Note: Windows Defender is a great built-in security solution from Windows. You can use it alongside the recommended Vipre antivirus for more online protection and a virus-free computer.
4. Restart Windows Management Instrumentation
- Type services in the search bar and open Services.
- Navigate to the Windows Management Instrumentation service.
- Right-click on it and choose Restart from the contextual menu.
Note: The Windows Management Instrumentation service is the service that frequently misbehaves and can inflict CPU spikes. Its main use is to manage the execution of various background systems in a network.
5. Check Advanced Power Settings
- Right-click on the battery icon in the Taskbar’s Notification area and open Power Options.
- Select your default power plan and click on the Change plan settings link.
- Choose ”Change advanced power settings”.
- Expand Processor power management and then do the same with Minimum processor state.
- Set both On battery and Plugged in options to 5% and confirm changes.
- Restart your PC.
Note: Some CPU-related Power settings might affect the system readings and thus trick you into thinking your processor is all the time at 100%.
Certain plans will apply a high CPU percentage and that’s not what you’ll want to do when the Minimum Processor State is at hand. You should go for the bare minimum or 5%.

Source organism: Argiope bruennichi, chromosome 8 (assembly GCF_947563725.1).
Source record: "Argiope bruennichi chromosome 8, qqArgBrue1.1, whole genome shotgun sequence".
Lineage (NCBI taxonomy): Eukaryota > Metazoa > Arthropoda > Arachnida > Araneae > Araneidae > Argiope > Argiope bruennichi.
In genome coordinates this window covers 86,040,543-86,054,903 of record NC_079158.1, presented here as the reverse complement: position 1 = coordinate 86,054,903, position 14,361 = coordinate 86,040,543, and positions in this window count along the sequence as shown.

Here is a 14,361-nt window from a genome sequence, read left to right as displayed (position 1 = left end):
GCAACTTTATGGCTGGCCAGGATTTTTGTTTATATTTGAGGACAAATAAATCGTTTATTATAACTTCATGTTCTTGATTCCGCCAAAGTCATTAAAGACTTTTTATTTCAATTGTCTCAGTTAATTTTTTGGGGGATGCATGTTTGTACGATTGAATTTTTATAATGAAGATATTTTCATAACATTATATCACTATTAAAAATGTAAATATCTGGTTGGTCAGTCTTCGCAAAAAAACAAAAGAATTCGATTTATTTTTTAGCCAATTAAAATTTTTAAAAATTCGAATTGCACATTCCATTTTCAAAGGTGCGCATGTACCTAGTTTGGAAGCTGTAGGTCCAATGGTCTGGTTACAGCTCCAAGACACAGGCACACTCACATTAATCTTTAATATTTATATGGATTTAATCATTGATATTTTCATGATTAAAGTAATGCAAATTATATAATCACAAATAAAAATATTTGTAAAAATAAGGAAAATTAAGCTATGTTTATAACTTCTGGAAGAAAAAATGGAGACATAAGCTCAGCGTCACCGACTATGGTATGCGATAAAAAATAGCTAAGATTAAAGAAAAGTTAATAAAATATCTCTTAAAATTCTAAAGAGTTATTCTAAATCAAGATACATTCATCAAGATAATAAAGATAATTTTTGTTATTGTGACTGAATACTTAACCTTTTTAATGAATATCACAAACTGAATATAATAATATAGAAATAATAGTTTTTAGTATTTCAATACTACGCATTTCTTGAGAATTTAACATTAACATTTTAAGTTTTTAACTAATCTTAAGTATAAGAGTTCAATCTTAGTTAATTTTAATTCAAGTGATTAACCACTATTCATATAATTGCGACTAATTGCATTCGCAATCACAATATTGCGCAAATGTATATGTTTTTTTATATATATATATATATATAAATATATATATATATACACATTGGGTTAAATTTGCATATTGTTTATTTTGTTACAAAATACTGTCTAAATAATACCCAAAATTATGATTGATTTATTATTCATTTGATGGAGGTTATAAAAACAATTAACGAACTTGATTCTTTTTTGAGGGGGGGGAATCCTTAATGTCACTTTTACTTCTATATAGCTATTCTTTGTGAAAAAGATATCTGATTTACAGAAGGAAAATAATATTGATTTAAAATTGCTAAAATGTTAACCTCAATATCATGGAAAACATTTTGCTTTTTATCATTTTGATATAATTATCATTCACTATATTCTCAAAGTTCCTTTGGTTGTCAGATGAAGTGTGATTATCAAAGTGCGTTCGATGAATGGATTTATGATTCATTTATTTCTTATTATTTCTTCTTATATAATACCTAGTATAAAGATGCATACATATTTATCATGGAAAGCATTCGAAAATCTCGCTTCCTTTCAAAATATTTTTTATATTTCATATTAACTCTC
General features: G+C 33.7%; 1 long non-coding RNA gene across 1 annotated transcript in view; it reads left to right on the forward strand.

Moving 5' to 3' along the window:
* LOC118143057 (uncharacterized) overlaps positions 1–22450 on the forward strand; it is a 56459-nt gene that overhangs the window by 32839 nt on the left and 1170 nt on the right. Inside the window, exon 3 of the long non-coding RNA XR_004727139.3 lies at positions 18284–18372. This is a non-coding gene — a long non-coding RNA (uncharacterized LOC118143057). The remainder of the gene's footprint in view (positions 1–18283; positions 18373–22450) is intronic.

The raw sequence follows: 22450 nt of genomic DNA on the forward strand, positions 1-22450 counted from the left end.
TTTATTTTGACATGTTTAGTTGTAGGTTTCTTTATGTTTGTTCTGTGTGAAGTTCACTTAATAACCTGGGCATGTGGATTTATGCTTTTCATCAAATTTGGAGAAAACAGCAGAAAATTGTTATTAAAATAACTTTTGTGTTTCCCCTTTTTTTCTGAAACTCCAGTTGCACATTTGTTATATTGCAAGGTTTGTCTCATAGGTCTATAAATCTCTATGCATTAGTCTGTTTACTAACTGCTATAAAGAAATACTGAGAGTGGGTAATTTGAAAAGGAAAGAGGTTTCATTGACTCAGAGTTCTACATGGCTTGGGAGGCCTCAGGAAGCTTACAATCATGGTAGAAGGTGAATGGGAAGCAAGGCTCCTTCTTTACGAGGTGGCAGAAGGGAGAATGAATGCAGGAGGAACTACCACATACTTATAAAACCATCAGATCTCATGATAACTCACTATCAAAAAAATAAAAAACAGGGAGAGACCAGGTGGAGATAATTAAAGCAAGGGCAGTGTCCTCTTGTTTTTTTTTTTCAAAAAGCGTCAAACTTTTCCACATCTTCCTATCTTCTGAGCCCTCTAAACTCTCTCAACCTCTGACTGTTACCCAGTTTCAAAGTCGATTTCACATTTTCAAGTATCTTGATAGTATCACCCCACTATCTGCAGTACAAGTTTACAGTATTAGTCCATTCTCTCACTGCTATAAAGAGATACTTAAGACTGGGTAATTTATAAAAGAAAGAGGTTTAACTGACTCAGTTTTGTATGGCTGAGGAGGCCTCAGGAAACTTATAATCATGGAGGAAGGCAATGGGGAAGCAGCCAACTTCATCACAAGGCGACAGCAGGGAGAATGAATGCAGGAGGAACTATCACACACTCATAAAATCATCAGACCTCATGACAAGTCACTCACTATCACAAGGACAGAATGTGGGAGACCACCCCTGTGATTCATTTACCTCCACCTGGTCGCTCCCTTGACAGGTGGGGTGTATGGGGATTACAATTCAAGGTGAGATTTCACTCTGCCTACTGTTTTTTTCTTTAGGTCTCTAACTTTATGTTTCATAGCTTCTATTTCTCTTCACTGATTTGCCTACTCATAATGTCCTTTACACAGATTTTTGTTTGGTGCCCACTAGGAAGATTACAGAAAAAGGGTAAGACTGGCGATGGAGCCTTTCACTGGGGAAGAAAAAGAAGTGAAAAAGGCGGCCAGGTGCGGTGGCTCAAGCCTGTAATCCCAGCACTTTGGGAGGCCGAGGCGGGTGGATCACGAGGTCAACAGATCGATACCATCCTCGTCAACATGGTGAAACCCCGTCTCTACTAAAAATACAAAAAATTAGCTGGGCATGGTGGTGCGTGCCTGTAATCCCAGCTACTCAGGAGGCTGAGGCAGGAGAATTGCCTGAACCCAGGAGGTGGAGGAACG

7. Disable IDLEDISABLE power function
- In the Windows Search bar, type cmd, right-click on the Command Prompt and run it as admin.
- In the command line, paste the following commands and press Enter after each:
PowerCfg /SETACVALUEINDEX SCHEME_CURRENT SUB_PROCESSOR IDLEDISABLE 000
PowerCfg /SETACTIVE SCHEME_CURRENT
- After that, reboot your PC and look for changes.
Note: This is a Power setting that is not available right in the normal Power interface. It’s related to System Idle Process and it can be configured for both plugged in and battery-powered power states.
Certain applications (mostly games) utilize this function in order to avoid latency. But, instead of shutting down after you close the game, the IDLEDISABLE is still on and this will refute CPU throttling down.
Don’t forget to create a restore point and backup your data before doing so, since there’s a small but not negligible risk of critical system damage.
8. Reset your PC
- In the Windows Search bar, type recovery and open Recovery options from the list of results.
- Click on the Get started button under the Reset this PC recovery option.
- Choose whether you want to preserve files stored on system partition or not.
- Follow the instructions until the system is refreshed.
Note: Use this solution as a final resort. By doing so, you’ll have a chance to retain your files while the system is refreshed and completely restored to its initial values.
All of the above solutions should help you when dealing with high CPU values.
In case you have any questions or maybe an alternative solution for this issue, make sure to share them with us and other affected readers. You can do so in the comments section below.